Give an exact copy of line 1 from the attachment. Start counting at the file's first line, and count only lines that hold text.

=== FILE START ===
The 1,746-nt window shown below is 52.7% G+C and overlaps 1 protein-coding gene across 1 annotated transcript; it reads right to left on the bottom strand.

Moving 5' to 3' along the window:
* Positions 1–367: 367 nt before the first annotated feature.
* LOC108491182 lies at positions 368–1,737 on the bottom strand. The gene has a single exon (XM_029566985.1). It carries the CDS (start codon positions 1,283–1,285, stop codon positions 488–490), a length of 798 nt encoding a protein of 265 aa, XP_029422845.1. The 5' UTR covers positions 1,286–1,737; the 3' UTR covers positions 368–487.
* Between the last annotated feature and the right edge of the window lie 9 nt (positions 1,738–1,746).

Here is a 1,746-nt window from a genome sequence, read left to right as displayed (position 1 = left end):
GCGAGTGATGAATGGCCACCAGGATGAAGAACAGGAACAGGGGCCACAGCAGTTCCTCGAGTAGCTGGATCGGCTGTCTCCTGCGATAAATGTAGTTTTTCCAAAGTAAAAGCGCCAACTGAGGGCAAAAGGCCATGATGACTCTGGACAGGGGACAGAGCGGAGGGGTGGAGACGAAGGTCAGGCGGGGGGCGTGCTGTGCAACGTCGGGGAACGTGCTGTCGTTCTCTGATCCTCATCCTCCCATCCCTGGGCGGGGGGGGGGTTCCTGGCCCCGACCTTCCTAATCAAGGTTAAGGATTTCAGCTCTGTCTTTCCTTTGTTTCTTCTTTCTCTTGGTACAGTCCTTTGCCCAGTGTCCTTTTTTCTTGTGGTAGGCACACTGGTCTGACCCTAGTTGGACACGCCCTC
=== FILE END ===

The 1,746-nt window shown below is 52.7% G+C and overlaps 1 protein-coding gene across 1 annotated transcript; it reads right to left on the bottom strand.